Edna O’Brien’s 17th novel abounds in surprises: the plot takes unexpected directions, themes advance and then recede, the narrative voice changes in initially disorienting but intriguing ways. What seems at first to be a gothic tale of mystery soon evokes the immigrant experience and then explores the restoration of grace after a fall. Are “repentance and sorrow for sin woven into our DNA,” as one character hopefully suggests? Or has the human species devolved to a state where brutality prevails? O’Brien ties together personal, political and moral considerations as adeptly as becomes a writer of her experience and stature. The Little Red Chairs is an important and urgent novel.
A stranger arrives in the Irish village of Cloonoila, trailing a whiff of folklore with his beard, long black coat and incomprehensible mutterings. To some, he brings to mind “one of those holy men, pilgrims that used to travel around barefoot doing good”; to others, “one of those hags in a fairy tale who steals children and boils them in a big black pot.” Thus O’Brien entices readers with Dr. Vladimir Dragan, who promotes himself as a sexual healer in this conservative, skeptical community.
He assuages the suspicions of the youthful and naive Father Damian by engaging him in dialogue about the differences between the Catholic and Orthodox churches; he overcomes the good Sister Bonaventure’s distrust with a “holistic treatment,” from which she emerges “miraculously energized and rejuvenated.” Before long, he is coaching football, leading adolescents on nature hikes and reading poetry to rapt townswomen. O’Brien capitulates to neither the glib satire nor the bemused condescension these situations may invite; she respects her characters even as they fall under the thrall of this eccentric, alluring visitor.
Because she also respects her readers, O’Brien does not tease Dr. Vlad’s secret for more than a few chapters; roughly 60 pages in, she reveals him to be a war criminal on the run, “the beast of Bosnia,” “the most wanted man in Europe,” guilty of unfathomable atrocities. O’Brien’s interest lies not in how long Dr. Vlad can sustain his deception. It lies instead in the character of Fidelma, who persuades a hesitant Dr. Vlad to help her to conceive in a final attempt at a motherhood she craves. Married to a man a generation older, Fidelma has suffered two miscarriages. If it is true, as O’Brien writes, that the instinct to nurture lies as deep in women as the instinct to kill lies in men, Fidelma, at 40, knows her childbearing days are numbered and so, unaware of the doctor’s history, initiates an affair.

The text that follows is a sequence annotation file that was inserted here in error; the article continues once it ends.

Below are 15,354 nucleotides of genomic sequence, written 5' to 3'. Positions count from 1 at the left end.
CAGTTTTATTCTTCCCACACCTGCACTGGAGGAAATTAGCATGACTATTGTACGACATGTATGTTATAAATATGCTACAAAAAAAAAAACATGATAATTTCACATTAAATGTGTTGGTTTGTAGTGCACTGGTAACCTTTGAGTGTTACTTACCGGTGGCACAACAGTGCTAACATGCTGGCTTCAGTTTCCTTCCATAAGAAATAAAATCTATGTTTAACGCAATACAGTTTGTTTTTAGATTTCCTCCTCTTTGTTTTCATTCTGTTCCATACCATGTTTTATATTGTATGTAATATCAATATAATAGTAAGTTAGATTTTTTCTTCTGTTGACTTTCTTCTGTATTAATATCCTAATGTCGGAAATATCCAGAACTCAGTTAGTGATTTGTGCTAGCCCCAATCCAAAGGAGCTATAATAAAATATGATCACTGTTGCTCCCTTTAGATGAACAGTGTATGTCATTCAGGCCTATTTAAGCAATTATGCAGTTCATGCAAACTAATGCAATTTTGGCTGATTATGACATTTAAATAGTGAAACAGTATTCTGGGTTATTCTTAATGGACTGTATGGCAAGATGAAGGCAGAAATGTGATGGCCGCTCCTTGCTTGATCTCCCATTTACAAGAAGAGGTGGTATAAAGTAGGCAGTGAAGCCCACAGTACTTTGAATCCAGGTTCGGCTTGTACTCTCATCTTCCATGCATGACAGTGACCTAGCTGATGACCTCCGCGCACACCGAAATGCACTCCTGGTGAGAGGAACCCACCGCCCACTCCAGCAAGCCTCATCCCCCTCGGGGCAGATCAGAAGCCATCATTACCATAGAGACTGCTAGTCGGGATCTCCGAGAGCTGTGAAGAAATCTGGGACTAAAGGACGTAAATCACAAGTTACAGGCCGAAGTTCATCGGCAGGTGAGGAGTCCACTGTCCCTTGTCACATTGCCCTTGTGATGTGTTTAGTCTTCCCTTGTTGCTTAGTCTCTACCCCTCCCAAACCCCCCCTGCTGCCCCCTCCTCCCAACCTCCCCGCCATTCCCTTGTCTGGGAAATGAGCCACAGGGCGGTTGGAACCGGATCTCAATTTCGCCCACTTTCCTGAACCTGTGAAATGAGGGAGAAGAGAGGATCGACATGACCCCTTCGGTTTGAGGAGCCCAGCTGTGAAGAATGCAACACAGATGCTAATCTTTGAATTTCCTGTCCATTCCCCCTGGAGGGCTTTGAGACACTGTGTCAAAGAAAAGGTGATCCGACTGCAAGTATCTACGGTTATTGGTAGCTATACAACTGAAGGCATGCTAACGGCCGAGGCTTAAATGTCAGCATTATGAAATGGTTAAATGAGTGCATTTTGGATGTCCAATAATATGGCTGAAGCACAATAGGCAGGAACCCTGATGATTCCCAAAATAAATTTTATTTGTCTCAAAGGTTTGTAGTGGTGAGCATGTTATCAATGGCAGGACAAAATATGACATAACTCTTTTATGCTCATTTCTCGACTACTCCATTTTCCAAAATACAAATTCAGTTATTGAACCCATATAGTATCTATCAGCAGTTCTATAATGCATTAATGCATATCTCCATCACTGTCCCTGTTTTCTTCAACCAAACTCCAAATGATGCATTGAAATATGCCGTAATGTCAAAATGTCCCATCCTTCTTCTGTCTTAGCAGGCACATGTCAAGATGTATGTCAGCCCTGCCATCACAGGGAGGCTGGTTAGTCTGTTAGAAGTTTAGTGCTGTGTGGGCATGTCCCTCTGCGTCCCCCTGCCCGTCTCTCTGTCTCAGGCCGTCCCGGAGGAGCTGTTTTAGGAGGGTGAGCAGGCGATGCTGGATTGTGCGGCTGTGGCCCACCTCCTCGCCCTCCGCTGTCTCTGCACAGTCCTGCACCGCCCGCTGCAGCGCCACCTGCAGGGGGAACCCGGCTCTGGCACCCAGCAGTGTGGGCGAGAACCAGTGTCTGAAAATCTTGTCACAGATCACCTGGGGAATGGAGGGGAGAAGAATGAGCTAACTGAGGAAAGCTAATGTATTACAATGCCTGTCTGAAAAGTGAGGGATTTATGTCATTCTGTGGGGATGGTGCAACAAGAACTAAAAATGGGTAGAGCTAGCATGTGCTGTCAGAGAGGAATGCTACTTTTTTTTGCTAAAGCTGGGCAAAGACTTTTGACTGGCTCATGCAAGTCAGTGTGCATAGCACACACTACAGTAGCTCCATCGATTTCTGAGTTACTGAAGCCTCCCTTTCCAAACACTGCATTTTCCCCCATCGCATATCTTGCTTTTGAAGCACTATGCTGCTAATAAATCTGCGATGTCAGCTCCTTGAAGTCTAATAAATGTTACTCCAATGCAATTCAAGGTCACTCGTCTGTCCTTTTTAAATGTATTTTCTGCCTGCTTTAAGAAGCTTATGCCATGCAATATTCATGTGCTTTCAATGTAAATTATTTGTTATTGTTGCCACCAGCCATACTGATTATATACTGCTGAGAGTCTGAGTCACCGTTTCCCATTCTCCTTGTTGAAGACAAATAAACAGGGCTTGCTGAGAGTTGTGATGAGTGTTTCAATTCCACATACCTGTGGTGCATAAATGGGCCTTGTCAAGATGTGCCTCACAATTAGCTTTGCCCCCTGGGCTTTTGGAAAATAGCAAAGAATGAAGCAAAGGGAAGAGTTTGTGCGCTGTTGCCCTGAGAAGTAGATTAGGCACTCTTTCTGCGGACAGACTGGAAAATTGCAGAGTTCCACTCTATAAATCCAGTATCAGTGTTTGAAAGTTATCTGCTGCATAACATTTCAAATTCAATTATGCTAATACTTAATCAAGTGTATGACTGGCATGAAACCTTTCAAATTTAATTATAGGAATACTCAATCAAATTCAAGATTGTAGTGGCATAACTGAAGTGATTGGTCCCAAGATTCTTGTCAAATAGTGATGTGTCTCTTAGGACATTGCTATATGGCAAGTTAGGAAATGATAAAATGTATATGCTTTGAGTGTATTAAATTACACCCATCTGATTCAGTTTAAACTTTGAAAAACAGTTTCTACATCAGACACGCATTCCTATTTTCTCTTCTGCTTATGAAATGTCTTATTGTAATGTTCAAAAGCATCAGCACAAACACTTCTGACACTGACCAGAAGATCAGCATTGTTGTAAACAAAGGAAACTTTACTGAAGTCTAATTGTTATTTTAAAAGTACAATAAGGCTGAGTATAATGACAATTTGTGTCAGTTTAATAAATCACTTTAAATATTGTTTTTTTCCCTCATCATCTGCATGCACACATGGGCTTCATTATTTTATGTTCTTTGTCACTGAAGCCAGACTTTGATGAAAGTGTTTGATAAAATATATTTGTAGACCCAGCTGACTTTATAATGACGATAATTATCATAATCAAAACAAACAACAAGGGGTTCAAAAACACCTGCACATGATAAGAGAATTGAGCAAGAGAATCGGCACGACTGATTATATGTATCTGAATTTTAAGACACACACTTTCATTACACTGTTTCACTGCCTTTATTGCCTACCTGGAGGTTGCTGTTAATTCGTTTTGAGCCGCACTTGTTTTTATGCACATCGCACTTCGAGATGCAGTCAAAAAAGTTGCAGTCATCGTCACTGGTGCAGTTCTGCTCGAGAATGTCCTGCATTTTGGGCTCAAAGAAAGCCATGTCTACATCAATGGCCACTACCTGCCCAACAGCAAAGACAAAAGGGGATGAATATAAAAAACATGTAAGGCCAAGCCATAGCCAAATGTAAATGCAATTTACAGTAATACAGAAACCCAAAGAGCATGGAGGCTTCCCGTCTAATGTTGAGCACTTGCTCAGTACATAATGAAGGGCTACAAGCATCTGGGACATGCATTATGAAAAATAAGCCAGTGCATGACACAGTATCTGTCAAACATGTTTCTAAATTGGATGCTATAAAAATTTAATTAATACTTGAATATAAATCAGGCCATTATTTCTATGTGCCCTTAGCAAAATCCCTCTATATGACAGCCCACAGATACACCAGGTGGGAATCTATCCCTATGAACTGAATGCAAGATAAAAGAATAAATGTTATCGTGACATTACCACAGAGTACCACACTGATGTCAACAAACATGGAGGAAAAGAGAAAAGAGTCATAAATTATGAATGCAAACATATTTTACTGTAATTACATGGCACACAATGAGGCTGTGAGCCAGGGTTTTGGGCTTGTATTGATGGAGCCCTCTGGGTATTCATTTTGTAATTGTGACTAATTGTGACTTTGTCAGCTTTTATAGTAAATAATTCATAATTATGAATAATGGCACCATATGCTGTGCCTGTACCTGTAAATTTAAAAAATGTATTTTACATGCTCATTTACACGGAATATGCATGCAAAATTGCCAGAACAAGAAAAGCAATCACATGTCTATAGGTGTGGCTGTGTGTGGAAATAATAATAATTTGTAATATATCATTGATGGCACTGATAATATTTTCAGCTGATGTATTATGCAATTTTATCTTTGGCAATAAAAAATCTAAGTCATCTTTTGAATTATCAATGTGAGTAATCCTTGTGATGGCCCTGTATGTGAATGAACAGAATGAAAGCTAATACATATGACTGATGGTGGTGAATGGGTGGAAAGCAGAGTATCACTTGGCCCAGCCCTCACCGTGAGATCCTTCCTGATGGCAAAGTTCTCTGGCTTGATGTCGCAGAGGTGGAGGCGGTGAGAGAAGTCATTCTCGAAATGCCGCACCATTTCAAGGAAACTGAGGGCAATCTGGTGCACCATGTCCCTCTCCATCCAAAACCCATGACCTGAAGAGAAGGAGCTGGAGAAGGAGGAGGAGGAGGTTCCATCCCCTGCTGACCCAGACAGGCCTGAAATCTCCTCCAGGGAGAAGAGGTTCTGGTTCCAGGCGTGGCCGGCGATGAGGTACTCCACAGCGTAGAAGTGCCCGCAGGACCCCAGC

There is nothing sordid in this. Fidelma’s marriage may lack passion, but it is familiar and comfortable, and she is not seeking a way out. For her, the affair, at least at first, is a practical measure—though foolishly, disastrously, she allows long-dormant romantic inclinations to blur her clarity of purpose. For the doctor, relations with Fidelma are simply “a procedure.” Unsurprisingly, word gets out about his identity. Blood-red graffiti appears, incriminating and obscene, and soon the doctor is apprehended and dispatched to The Hague, where a tribunal will indict him for genocide, ethnic cleansing and other war crimes.